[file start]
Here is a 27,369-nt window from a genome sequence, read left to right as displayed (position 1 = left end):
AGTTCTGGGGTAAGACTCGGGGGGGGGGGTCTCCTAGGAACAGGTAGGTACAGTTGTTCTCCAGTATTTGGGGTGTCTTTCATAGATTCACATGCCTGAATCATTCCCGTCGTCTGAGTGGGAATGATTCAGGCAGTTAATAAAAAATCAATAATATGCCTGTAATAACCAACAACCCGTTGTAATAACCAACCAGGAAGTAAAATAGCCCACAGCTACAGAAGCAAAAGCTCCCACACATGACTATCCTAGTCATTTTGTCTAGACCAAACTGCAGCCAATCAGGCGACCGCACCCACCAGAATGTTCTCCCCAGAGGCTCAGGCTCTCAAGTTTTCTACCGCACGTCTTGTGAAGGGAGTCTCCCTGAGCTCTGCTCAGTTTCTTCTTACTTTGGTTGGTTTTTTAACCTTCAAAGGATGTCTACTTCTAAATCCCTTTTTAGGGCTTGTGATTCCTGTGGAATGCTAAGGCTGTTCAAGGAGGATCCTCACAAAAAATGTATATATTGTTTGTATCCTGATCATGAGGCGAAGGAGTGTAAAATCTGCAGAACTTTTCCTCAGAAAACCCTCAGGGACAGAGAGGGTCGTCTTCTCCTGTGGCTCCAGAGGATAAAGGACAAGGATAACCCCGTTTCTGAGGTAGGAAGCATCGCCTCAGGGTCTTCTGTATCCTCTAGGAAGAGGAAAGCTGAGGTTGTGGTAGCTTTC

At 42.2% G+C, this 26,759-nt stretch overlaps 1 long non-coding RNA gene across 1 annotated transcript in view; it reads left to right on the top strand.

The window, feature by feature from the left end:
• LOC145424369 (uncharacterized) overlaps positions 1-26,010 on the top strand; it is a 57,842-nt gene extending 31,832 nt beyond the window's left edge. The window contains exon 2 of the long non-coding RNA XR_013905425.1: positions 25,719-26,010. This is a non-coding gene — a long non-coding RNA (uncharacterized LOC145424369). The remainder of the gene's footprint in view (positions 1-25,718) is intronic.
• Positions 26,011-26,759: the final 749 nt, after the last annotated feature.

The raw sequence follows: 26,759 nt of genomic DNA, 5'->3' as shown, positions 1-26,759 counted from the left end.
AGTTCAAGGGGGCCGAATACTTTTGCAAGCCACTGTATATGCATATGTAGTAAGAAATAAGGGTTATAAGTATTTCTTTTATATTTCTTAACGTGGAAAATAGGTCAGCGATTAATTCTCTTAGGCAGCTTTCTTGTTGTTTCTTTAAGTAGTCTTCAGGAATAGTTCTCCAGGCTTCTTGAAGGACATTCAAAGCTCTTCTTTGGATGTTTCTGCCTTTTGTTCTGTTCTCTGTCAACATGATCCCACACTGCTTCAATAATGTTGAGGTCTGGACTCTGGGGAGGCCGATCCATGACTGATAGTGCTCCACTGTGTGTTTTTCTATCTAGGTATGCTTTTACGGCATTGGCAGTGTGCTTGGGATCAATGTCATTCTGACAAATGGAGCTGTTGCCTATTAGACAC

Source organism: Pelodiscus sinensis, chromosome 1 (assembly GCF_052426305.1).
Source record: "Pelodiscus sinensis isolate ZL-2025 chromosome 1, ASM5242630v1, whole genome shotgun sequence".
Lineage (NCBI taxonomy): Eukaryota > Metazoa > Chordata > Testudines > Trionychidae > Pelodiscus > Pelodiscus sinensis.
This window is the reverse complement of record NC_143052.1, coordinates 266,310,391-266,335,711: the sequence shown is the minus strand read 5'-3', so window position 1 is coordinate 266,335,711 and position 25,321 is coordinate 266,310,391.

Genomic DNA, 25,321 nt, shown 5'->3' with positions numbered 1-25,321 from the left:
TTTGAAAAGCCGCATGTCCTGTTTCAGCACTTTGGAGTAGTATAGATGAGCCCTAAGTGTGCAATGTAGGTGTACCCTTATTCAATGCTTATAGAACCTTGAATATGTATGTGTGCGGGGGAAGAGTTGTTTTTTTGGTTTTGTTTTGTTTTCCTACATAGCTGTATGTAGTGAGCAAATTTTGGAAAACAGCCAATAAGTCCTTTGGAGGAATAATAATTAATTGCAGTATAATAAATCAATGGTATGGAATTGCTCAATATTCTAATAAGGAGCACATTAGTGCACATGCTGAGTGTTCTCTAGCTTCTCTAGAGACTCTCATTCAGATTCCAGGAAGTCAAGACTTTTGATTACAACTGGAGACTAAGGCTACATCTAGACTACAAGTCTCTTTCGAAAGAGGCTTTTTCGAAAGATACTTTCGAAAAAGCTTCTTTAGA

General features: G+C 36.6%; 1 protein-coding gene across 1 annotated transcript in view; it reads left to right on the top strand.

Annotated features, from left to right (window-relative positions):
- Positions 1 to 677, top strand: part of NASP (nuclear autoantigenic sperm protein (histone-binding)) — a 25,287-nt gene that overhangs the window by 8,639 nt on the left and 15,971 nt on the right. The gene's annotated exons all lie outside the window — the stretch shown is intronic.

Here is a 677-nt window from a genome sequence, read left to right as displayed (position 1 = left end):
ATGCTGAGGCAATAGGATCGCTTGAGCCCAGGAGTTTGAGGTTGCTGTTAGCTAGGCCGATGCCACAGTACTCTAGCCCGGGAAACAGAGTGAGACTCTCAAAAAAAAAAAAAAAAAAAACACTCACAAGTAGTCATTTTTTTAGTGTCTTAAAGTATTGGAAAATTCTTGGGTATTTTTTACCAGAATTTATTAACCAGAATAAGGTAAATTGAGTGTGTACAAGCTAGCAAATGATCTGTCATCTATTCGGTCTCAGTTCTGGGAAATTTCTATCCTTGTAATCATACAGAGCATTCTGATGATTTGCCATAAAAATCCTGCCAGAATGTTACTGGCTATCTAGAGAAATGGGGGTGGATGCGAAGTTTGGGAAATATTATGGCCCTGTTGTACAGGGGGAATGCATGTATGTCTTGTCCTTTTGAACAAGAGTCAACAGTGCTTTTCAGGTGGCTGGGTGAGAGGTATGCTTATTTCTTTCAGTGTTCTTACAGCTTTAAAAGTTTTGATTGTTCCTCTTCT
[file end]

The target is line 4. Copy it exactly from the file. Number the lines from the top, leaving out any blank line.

The window, feature by feature from the left end: